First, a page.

Reopening courthouses in the midst of a pandemic pose a challenge for the criminal justice system. COVID-19 is a virus that is mainly spread through respiratory droplets that are produced when you talk, sneeze, and cough. Being in close contact with people, which is closer than six feet apart from another person, increases the chances of transmitting the COVID-19 virus. In criminal matters, close contact with other people is often unavoidable. The accused are often subject to pre-trial detention in close quarters. Judges, lawyers, jury members, and other court staff, in addition to the accused, are subject to confined rooms with poor ventilation for most of the day, during which many people speak for extended periods of time.

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East Hartford, CT criminal defense attorneyIn recent weeks, tensions have been escalating in the United States between the country’s police force and its citizens, specifically among minority groups. There has always been a backlash against the tactics used by police, with many stating that the weapons and procedures used are too harsh and acts of brutality are too often aimed toward minorities and people of color. A recent instance where an Atlanta police officer fatally shot a black man, Rayshard Brooks, after the man grabbed a taser from the officer has reignited public concern over tasers and stun guns and their effectiveness as law enforcement tools.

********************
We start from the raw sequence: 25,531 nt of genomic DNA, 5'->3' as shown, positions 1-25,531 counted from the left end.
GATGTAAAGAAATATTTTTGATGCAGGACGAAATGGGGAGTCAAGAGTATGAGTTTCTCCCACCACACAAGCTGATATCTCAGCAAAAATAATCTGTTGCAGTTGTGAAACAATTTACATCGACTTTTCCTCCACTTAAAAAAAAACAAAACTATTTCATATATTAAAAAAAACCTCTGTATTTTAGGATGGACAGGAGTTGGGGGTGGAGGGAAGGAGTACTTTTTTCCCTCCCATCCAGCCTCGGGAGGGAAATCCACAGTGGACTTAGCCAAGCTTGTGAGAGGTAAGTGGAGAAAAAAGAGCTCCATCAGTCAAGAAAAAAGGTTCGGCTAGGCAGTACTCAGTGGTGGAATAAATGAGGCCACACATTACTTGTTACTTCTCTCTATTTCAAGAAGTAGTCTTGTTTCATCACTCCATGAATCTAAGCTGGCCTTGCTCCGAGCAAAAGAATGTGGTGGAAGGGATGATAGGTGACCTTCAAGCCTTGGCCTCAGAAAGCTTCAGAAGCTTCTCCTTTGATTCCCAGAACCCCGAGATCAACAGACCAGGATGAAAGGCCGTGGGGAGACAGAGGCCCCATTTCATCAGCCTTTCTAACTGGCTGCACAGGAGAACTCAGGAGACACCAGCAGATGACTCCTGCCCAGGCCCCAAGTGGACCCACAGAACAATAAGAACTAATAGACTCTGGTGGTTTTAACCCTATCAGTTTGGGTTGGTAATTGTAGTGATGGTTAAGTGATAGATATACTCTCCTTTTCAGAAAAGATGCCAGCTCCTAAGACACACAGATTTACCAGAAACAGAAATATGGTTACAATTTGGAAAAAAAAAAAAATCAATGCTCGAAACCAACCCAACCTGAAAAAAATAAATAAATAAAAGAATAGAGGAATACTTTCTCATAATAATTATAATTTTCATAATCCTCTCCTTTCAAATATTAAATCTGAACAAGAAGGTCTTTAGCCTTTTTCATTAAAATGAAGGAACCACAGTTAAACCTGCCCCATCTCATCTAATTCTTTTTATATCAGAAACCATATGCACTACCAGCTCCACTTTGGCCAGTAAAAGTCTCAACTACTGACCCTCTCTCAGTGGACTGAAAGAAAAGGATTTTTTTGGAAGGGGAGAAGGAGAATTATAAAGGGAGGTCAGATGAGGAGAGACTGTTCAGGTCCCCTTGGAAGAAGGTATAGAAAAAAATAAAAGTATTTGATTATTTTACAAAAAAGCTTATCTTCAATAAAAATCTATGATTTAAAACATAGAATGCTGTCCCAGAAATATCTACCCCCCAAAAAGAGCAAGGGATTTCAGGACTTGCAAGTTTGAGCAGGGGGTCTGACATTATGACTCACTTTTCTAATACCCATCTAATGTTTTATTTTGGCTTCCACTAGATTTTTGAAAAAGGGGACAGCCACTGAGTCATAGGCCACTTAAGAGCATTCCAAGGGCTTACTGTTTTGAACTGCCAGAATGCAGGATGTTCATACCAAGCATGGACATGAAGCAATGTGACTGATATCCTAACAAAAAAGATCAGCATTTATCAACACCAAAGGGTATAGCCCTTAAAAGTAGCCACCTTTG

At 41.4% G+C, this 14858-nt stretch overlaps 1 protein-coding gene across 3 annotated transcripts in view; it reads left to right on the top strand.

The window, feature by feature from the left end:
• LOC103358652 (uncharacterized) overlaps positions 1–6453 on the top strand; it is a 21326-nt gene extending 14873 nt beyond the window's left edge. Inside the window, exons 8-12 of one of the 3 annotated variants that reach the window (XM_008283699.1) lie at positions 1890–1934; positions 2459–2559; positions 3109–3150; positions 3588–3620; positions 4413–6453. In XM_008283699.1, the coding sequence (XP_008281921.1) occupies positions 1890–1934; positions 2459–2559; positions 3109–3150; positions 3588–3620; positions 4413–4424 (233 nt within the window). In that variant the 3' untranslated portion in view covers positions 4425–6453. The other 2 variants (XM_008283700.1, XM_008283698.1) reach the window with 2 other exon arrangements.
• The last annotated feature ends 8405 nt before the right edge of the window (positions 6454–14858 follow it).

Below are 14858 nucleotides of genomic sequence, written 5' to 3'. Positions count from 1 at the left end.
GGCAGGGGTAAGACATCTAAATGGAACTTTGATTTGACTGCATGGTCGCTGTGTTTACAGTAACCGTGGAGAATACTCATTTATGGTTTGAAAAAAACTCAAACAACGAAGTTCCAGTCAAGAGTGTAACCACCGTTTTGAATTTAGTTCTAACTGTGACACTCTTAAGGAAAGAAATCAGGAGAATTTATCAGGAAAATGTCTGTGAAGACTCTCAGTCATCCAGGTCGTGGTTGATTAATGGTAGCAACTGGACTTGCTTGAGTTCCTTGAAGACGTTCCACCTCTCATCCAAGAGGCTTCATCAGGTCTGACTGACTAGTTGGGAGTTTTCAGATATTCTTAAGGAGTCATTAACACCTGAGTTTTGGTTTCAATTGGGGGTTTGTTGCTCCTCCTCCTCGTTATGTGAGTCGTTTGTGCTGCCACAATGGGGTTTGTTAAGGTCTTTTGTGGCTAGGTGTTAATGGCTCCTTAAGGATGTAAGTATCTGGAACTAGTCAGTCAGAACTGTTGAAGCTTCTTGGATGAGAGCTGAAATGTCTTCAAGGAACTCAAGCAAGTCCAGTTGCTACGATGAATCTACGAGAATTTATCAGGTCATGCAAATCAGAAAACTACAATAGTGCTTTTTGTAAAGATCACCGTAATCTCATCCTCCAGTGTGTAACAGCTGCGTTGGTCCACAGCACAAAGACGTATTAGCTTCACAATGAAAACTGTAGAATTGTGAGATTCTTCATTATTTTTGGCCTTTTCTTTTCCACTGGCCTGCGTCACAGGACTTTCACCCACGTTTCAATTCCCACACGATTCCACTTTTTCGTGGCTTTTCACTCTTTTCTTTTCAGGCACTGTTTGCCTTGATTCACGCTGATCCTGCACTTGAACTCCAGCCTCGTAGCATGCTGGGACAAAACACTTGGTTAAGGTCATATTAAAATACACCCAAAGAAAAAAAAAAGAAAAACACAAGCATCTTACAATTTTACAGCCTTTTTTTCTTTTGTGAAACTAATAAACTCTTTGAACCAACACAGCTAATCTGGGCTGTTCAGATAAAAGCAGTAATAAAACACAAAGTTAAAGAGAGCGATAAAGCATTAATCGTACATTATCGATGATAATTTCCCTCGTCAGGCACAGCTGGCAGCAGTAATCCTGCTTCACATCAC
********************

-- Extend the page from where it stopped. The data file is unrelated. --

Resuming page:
In Connecticut, stun guns and tasers are referred to as electronic defense weapons and are actually classified as “dangerous weapons.” This also means that they are subject to certain rules and restrictions, as well as Connecticut residents who choose to own them. Similar to gun regulations, permits are required for anyone seeking to legally own a taser or stun gun. Anyone who does not comply with the state’s dangerous weapons laws faces criminal charges and consequences.

What Is an Electronic Defense Weapon?

A stun gun or electronic defense weapon is a device that was created to temporarily immobilize its targets. Stun guns have been used by law enforcement officers for decades, especially in situations in which suspects have been difficult or uncooperative. A stun gun has the ability to deliver 50,000 volts of electricity to a person, which courses through his or her body. When the weapon is used directly on a person, it typically only causes pain, similar to a shock. When the weapon is used and the probes are discharged, the voltage causes temporary paralysis, pain, and in some cases, death.

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East Hartford, CT 06108
Phone: 860-290-8690
Fax: 860-290-8697
We are available by appointment during evening and weekend hours, if necessary.